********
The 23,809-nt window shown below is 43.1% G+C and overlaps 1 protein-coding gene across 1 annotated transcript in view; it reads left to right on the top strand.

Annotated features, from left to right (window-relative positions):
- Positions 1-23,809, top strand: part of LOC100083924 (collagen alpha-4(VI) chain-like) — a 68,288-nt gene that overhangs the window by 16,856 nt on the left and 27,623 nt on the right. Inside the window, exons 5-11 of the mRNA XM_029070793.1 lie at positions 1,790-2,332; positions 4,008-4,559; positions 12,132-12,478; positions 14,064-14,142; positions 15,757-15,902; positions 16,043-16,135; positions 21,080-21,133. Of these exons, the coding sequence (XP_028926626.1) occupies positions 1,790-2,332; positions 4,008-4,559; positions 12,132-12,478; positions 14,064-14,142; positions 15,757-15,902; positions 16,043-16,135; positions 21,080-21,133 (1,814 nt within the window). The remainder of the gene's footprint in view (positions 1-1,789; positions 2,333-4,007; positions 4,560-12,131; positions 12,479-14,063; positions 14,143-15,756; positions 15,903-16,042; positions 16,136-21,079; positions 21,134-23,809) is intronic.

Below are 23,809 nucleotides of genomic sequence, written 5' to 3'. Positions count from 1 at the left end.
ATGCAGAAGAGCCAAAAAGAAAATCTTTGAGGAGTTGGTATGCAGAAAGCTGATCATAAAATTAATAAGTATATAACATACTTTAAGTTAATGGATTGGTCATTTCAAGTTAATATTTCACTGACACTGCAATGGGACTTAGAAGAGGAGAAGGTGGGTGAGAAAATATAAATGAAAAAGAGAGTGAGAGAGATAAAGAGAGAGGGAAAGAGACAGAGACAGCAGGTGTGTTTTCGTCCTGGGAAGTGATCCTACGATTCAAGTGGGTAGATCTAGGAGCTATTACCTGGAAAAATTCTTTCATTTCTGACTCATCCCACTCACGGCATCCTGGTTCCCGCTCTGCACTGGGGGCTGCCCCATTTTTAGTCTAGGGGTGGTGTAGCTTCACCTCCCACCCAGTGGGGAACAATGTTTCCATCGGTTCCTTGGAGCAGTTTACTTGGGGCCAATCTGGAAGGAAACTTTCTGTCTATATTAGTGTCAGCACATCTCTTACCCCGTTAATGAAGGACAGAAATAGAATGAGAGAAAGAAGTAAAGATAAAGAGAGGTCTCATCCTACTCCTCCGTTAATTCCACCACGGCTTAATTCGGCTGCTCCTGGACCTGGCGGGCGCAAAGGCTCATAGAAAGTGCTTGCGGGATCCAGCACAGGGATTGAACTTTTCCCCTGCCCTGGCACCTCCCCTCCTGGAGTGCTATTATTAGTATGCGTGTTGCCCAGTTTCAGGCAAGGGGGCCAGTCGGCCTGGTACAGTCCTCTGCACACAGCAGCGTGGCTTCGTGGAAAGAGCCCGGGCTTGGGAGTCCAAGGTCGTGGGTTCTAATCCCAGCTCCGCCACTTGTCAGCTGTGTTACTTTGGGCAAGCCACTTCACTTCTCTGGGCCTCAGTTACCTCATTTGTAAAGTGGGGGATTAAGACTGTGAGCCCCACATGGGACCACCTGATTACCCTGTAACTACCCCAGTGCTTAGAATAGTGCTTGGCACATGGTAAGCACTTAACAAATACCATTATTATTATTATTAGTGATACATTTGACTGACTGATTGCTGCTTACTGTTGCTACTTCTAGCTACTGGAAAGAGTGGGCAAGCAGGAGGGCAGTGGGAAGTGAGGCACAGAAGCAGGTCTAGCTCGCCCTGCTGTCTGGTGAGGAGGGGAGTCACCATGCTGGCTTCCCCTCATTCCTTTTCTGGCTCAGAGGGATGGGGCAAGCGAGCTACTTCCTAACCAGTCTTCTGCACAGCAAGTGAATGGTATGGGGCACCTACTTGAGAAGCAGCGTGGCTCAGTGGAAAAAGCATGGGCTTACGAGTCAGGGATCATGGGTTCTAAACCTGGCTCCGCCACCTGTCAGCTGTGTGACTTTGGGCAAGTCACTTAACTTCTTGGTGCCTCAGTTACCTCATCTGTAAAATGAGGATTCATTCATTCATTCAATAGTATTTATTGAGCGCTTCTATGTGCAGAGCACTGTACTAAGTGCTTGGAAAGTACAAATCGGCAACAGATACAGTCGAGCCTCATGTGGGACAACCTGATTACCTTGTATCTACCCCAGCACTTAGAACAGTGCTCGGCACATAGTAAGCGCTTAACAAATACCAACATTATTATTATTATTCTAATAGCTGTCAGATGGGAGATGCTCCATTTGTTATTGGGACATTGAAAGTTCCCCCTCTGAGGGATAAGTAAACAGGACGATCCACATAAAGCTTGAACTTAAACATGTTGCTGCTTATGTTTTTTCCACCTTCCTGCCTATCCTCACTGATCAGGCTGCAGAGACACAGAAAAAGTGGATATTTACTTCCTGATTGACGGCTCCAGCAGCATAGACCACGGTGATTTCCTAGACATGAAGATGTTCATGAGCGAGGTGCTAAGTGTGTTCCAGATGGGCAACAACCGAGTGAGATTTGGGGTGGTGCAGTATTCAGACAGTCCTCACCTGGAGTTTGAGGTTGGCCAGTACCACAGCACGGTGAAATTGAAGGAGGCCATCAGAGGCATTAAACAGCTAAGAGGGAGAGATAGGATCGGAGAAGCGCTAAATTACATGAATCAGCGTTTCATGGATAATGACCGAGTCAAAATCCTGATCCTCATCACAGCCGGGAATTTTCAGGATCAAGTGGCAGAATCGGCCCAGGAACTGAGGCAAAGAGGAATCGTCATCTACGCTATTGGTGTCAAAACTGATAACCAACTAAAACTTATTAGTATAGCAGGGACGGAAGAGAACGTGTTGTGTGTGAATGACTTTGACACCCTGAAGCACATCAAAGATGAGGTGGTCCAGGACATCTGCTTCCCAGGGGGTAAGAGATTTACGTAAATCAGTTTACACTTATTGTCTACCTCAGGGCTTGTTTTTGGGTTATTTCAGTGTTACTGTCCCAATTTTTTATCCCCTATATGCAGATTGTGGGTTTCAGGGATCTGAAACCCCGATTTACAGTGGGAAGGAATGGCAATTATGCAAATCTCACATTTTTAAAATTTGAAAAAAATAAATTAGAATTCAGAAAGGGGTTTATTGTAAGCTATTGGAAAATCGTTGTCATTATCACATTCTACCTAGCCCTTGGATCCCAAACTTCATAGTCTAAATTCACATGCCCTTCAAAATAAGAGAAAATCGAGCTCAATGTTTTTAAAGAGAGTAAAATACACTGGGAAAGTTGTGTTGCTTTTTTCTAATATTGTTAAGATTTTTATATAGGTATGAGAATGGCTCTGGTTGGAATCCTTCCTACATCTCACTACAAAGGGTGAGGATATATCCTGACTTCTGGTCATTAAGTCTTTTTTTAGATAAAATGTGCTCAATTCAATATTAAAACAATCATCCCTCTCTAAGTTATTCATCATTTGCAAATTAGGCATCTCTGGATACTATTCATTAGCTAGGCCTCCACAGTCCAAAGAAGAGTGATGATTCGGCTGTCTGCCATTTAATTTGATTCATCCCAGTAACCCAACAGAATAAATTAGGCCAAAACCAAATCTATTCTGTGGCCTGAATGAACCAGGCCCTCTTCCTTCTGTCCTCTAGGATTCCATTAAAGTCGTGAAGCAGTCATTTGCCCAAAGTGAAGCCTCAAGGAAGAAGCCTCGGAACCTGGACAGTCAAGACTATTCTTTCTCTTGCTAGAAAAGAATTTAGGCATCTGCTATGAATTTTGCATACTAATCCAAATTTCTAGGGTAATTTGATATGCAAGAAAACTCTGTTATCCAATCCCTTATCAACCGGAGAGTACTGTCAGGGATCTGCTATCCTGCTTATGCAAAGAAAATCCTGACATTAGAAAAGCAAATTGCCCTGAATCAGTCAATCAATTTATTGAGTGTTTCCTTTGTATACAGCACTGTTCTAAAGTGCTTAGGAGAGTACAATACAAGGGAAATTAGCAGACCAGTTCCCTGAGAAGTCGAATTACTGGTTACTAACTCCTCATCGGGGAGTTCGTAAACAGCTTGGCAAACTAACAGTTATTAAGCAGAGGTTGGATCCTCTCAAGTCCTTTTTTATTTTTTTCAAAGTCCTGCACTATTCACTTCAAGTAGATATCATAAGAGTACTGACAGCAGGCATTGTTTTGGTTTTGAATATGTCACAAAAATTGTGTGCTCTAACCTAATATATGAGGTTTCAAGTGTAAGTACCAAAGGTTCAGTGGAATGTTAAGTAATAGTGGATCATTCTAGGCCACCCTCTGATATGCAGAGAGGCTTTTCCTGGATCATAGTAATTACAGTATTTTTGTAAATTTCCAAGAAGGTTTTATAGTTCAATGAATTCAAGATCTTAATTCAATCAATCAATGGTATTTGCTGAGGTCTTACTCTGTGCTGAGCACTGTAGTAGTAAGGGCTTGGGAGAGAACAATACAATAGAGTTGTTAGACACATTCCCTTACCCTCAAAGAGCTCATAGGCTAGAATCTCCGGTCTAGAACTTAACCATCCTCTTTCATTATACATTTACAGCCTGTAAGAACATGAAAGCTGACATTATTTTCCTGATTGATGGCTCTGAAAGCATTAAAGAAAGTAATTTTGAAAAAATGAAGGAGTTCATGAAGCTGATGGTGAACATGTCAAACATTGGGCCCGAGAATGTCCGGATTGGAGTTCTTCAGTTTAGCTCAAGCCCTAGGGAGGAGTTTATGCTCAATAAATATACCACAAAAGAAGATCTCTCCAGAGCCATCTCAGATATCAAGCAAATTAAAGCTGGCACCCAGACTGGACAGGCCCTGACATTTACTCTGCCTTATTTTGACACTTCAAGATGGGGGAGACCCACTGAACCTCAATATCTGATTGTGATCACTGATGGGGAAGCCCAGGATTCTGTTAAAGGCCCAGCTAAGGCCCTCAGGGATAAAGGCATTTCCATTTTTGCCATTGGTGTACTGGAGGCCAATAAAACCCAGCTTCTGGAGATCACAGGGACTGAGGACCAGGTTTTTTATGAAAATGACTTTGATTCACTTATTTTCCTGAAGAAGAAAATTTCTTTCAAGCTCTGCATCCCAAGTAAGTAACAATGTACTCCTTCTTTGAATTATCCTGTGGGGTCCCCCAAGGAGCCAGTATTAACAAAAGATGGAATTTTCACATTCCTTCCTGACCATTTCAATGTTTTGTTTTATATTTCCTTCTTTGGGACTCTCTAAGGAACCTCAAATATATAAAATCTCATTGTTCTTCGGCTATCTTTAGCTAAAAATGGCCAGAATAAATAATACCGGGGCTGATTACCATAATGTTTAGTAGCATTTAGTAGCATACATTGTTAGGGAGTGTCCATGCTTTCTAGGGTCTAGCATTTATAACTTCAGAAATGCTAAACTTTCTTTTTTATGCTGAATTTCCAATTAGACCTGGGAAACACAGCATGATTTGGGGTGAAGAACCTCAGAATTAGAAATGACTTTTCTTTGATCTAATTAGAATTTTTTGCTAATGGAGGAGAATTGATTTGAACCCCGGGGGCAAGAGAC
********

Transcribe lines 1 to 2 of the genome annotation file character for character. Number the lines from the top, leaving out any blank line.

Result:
The 23,809-nt window shown below is 43.1% G+C and overlaps 1 protein-coding gene across 1 annotated transcript in view; it reads left to right on the top strand.

Annotated features, from left to right (window-relative positions):